Sometimes a band comes along that seems to soundtrack your life. It seems like every release speaks to your soul in some uncanny way, like each song was written just for you. This is not about one of those bands. The Wonder Years have this uncanny habit of releasing great albums about two years before I need them. 2011’s Suburbia, I’ve Given You All And Now I’m Nothing was a fantastic album when it came out but a year later when I was in Norman, Oklahoma in limbo between finishing college and eventually heading to grad school in Dallas, “Came Out Swinging” and its sentiment on spending time as a ghost in places that used to be familiar struck a chord with me in a way it hadn’t previously.
Likewise 2013’s The Greatest Generation was probably in my top 3 albums of that year based on its near-perfect execution of everything I love about pop-punk. From catchy hooks to huge riffs and Dan “Soupy” Campbell’s earnest lyrics about growing up and trying to figure yourself out, I loved everything that album had to offer. And a couple weeks ago I actively avoided it because I turned 26, the same age as the narrator on “Passing Through A Screen Door,” and I didn’t want to deal with the narrator’s ruminations on whether or not they had been left behind by their peers as I tried to establish myself in a new place and figure out what it mean to be myself as everything changed around me. These albums were like sleeper cells, waiting to be awoken when the time was right to reach into my very being and say “Okay, here’s where we are now. What’s next?”
The Wonder Years released another album last Friday, No Closer To Heaven, and it’s all I’ve listened to since then. The band trades in their explorations of growing up and being stuck in suburbia for an album-length deep dive into loss. The first single, “Cardinals” opens with a funeral for a bird who crashed into a window, something that Campbell has said is meant to represent crashing into our own limitations as humans. This death of potential is what drives the album forward and the chorus’s cry of “If you call me back or let me in, I swear I’ll never let you down again” echos a longing to make things right far beyond when it’s possible. The repeated chant at the end (that reappears at the end of “Cigarettes and Saints,” about the loss of one of Soupy’s friends to overdose) “We’re no saviors if we can’t save our brothers” is heartbreaking, seeing this desire to save those we care about and wondering if we can amount to anything if we can’t help those closest to us.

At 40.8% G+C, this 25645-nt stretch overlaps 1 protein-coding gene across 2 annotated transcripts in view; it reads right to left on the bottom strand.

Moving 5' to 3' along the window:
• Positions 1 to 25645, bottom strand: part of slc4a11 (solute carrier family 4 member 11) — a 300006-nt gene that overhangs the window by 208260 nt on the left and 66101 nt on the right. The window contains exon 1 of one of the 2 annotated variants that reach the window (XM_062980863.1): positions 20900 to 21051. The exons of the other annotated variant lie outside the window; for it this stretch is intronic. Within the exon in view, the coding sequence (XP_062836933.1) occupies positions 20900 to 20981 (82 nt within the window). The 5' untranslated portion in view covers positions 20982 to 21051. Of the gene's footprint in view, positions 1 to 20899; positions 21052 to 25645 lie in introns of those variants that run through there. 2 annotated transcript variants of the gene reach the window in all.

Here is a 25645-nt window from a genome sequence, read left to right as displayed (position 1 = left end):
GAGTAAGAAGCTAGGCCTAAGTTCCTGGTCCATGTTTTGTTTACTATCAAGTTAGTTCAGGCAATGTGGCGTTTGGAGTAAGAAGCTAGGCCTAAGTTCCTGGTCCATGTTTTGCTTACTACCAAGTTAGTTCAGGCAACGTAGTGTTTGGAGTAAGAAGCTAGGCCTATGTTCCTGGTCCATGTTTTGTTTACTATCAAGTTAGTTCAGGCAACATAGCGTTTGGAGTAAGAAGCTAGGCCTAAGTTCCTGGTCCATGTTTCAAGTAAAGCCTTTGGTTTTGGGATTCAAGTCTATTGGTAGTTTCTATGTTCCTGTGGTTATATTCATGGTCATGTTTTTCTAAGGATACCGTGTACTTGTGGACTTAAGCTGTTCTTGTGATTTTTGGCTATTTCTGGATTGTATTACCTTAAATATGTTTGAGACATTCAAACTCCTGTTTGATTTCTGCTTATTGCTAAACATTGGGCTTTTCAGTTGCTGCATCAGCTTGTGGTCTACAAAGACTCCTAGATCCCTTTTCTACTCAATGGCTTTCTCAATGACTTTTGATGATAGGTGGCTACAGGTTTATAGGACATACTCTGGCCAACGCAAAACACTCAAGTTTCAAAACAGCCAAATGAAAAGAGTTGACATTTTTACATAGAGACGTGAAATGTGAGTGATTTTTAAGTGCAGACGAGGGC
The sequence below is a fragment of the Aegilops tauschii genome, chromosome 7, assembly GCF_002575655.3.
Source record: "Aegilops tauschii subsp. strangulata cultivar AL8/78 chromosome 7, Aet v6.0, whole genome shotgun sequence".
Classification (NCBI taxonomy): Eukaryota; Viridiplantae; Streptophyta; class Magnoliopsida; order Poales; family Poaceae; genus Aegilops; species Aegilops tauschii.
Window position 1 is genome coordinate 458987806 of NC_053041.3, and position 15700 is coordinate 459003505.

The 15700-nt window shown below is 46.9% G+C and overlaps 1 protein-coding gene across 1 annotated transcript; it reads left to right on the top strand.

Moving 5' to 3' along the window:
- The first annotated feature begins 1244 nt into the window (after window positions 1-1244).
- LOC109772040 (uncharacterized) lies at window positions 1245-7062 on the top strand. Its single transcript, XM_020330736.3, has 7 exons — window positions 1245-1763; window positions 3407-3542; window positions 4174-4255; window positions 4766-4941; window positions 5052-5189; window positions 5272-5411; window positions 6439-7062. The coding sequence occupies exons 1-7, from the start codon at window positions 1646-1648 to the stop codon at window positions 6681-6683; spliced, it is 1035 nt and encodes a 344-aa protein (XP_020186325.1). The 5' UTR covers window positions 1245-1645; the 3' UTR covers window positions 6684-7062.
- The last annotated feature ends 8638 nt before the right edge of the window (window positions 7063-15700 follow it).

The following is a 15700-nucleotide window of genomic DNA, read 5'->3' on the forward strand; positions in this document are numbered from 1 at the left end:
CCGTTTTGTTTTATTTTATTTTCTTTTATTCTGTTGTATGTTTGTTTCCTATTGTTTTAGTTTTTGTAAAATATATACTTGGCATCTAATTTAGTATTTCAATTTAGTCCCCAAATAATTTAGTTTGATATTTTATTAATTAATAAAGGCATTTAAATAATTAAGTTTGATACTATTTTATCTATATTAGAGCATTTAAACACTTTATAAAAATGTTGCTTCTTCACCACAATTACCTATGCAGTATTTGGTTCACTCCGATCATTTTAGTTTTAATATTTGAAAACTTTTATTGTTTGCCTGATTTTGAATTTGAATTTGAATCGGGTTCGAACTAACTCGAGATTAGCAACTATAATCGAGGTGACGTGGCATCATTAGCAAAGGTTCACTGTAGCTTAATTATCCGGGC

The whole album is rich with such imagery. “A Song for Ernest Hemingway” has one of the most offbeat metaphors for depression that I’ve ever heard but it’s so dang catchy and it’s probably my favorite song on the album. “I Don’t Like Who I Was Then” is a great look at wishing you had been better and trying not to mess things up. “Palm Reader” is another standout. A bombastic riff kicks off the song before going into a soaring chorus about growing into someone strong enough to overcome adversity, needing lessons from others to become a better person. The band really clicks on this album. The instrumentals have the right amount of energy to support Soupy’s vocals, and Campbell sings as if he would actually explode if he didn’t get these words out. Every song is so earnest and full of such energy and life that I find myself smashing play every time it stops so it can start up again. I think out of my day yesterday there were probably 3 hours where No Closer to Heaven wasn’t playing.
If the woogy, prescient pattern of The Wonder Years releases continues, I’m going to have to deal with loss in the next couple of years. I can offer no greater compliment to this album than to say I have a soundtrack for understanding that pain and trying to move forward. You can listen to “A Song for Ernest Hemingway” below and be sure to check out the rest of No Closer to Heaven.